New trends in Carbon Capture and Storage
Hernán Milberg, the manager of Techint Engineering & Construction’s Energy Transition Department, gave a talk at the Argentine Oil and Gas Institute (IAPG), where he spoke about carbon capture and storage and highlighted the importance of collaboration between industries, governments and academia.
During the meeting on emissions at the Argentine Institute of Oil and Gas (IAPG), Hernán Milberg shared his vision of carbon capture as a vital tool on the path to decarbonization for electricity generation and other industrial processes
The talk was organized in collaboration with the Argentine Senate and the Secretariat for Greenhouse Gas Emissions, and included the participation of the Argentine Secretary of Energy, Flavia Royón, as well as a number of national senators.
Milberg underscored the importance of taking a closer look at carbon capture projects and explained what this process entails.
Carbon capture and storage (CCS) consists of preventing the release into the atmosphere of emissions produced by fossil fuels used to generate electricity and in industrial processes. The carbon is later stored deep in geological formations, safely and permanently.
Carbon capture, use and storage (CCUS) technology goes beyond removing CO2 from the atmosphere, enabling it to be recycled for use in various applications, such as producing synthetic fuels, or in the food and beverages industry. CCUS also means that carbon dioxide can be captured from specifically locatable physical points, such as industrial chimneys or flues, and can be removed directly from the atmosphere using Direct Air Capture (DAC) technology.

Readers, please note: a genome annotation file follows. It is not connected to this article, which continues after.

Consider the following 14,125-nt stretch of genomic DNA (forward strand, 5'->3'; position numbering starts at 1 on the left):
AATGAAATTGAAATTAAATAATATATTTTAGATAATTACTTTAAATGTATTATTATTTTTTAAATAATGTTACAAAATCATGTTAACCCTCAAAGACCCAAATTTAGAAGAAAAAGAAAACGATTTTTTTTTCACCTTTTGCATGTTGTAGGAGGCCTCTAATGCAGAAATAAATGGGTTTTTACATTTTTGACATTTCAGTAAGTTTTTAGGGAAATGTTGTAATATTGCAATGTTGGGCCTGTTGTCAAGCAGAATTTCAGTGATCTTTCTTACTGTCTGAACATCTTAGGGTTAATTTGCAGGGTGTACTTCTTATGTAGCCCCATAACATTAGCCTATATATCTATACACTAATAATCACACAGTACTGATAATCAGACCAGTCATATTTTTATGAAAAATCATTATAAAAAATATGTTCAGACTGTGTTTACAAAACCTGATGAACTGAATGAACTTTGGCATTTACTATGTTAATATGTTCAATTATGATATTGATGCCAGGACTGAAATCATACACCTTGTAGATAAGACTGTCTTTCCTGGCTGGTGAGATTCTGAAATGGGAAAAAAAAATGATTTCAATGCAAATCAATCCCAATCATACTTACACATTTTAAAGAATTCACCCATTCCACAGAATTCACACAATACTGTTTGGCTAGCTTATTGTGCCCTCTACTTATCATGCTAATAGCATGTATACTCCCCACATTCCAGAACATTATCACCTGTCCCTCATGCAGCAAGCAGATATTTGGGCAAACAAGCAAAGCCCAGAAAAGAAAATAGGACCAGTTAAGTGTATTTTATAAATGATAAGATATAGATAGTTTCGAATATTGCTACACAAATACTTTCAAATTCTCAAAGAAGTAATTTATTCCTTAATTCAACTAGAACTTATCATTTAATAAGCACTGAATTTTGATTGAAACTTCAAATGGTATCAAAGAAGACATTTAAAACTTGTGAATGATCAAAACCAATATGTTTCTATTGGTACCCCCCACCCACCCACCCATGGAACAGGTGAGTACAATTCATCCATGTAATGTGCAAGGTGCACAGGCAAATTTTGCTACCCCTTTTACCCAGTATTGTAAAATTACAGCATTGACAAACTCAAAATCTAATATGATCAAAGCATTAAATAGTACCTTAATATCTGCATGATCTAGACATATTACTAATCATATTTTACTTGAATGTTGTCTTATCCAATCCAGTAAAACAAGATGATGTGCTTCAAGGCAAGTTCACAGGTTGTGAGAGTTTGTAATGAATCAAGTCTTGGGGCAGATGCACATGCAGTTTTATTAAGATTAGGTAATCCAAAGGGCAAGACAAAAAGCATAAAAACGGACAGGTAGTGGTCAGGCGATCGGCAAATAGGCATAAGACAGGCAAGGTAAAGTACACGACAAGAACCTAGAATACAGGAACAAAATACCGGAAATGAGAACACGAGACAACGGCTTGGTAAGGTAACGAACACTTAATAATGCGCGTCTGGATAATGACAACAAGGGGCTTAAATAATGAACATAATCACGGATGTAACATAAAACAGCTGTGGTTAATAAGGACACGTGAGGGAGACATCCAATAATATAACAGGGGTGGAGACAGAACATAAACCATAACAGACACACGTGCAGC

Milberg explained that current estimates envisage a reduction of up to seven billion tons of CO2 emissions by the year 2050 thanks to the use of carbon capture technologies. "It’s critical for us to start discussing strategies to implement decarbonization projects in different areas. This has been happening for some time with hydrogen, and we also need to start doing this in the area of carbon capture as well," he said.
He referred to the example of a recent proposal for a package of laws in the United States designed to come into force in 2030 that include historically tight limits on the operation of gas and coal-fired power plants to encourage them to adopt cleaner technologies such as carbon capture facilities. "In Argentina, we are holding similar discussions with the involvement of the Senate and the Ministry of Energy, which, if successful, will lead to the development and implementation of large-scale carbon capture projects," he explained.
Milberg highlighted that it was vital to achieve collaboration between industries, technological innovation and economic incentives, as these are key drivers for the carbon capture and storage business.
During the talk, the energy expert mentioned the locations where carbon capture activities are taking place around the world, and presented the most recent data on costs, highlighting the current competitiveness of the activity.